I am so glad I found this site! I was diagnosed with an overactive bladder and the medication prescribed caused my bladder to stop working. I was lucky enough to have a nurse instruct me on how to self catheterize. I had a hard time at first but finally got the hang of it. I am on Medicare and Medicare pays for up to 150 catheters a month. (I am 69 ) I tried the stimulator implant and it did not work. I was glad to read about the green tea and plan to try that. I too have a lot of problems with UTI's, but I am also a diabetic.. I carry extra catheters with me and have containers to hold my catheters in all my bathroom. I do have a lot of problems with yeast infections. Any suggestions would be appreciated.

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      pigletsfriend 2 years ago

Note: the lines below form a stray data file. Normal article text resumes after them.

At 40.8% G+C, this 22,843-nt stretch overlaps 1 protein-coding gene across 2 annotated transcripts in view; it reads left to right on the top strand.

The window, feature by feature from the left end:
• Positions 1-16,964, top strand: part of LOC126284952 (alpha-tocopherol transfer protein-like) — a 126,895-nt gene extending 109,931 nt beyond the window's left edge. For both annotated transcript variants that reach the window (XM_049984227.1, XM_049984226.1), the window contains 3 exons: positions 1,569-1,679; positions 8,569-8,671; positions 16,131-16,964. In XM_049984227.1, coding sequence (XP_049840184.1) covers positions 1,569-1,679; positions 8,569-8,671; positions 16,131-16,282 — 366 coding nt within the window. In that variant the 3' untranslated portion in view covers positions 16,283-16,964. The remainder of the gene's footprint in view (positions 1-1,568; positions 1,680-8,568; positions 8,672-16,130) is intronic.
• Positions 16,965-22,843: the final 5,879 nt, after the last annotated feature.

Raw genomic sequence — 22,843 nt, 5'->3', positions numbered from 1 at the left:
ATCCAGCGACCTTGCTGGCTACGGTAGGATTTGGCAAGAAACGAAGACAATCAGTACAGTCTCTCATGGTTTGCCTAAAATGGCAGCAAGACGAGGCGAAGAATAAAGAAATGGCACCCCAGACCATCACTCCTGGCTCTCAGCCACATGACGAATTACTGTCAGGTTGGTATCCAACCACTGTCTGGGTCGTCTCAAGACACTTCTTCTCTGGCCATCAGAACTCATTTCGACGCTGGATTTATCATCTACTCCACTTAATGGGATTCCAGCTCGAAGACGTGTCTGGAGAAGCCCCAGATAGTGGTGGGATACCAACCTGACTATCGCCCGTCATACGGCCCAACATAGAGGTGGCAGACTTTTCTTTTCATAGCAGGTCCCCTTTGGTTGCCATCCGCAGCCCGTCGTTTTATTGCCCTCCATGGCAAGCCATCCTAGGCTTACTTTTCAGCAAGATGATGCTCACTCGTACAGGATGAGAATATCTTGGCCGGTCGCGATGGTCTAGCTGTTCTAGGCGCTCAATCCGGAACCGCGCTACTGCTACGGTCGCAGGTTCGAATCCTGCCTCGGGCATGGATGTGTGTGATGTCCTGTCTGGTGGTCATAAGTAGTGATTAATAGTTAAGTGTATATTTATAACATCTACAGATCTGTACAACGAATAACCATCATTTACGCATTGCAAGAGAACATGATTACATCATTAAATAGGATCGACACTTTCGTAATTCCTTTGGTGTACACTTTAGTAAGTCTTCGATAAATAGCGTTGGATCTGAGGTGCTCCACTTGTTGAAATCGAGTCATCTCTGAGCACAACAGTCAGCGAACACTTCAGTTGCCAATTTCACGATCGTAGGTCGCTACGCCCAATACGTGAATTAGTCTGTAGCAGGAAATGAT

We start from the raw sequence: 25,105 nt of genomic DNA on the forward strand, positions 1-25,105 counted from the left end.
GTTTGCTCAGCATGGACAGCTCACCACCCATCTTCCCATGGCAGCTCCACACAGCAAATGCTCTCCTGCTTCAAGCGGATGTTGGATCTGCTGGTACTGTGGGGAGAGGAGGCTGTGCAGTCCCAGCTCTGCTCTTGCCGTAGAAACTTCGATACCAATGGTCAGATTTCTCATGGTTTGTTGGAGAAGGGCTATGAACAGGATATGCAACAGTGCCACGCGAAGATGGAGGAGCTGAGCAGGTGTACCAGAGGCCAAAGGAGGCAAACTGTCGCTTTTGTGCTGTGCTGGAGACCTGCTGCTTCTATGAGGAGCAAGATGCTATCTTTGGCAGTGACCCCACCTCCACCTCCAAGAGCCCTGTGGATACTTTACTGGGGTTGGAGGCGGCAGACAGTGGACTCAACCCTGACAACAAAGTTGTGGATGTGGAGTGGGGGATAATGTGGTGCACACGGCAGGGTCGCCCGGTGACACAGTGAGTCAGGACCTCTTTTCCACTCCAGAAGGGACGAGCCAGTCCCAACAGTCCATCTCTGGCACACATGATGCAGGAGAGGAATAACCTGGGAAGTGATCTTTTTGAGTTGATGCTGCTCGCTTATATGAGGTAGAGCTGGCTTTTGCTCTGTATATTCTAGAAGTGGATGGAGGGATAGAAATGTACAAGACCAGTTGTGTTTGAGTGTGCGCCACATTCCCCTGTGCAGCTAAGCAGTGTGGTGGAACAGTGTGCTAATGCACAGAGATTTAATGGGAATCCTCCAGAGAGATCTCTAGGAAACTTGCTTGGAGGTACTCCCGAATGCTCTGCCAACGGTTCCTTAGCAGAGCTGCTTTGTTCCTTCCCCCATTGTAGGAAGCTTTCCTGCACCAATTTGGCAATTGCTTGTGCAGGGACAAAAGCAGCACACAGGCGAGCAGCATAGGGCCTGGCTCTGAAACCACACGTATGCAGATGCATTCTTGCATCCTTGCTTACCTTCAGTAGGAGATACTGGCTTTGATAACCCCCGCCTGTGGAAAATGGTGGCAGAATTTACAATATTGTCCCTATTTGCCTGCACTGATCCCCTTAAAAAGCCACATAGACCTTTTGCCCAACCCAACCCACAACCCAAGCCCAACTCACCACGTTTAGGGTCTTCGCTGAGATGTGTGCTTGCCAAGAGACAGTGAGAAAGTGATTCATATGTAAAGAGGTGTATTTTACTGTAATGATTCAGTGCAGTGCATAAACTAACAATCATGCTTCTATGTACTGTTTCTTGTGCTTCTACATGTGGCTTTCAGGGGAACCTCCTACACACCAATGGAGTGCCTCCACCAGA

i have been self cathertising for almost a year now. sometimes I need to have an indwelling catheter in. the thing I am struggling with and get more infections is when I am on my monthly. I no I have a cousin who takes a pill and it stops her periods as she is paralysed from the neck down, because she needs a carer to change her as she has no control over her body functions she wears a indwelling catheter too but not for the number 2s. so they stopped her periods. I no they exist but I am too scared to tell my doctor I just freak when I do it as even when I have cleaned the area I still get blood every where sorry this is gross. but I just can not do it no more. I ask for a indwelling with a tap on regular when I am near my monthly. as anyone else asked the doctor for a pill to stop periods why cathertising? you can not use a tampon wither as it hurts with or without a indwelling one as it pushes against my bladder when I do it myself too so that is out the question!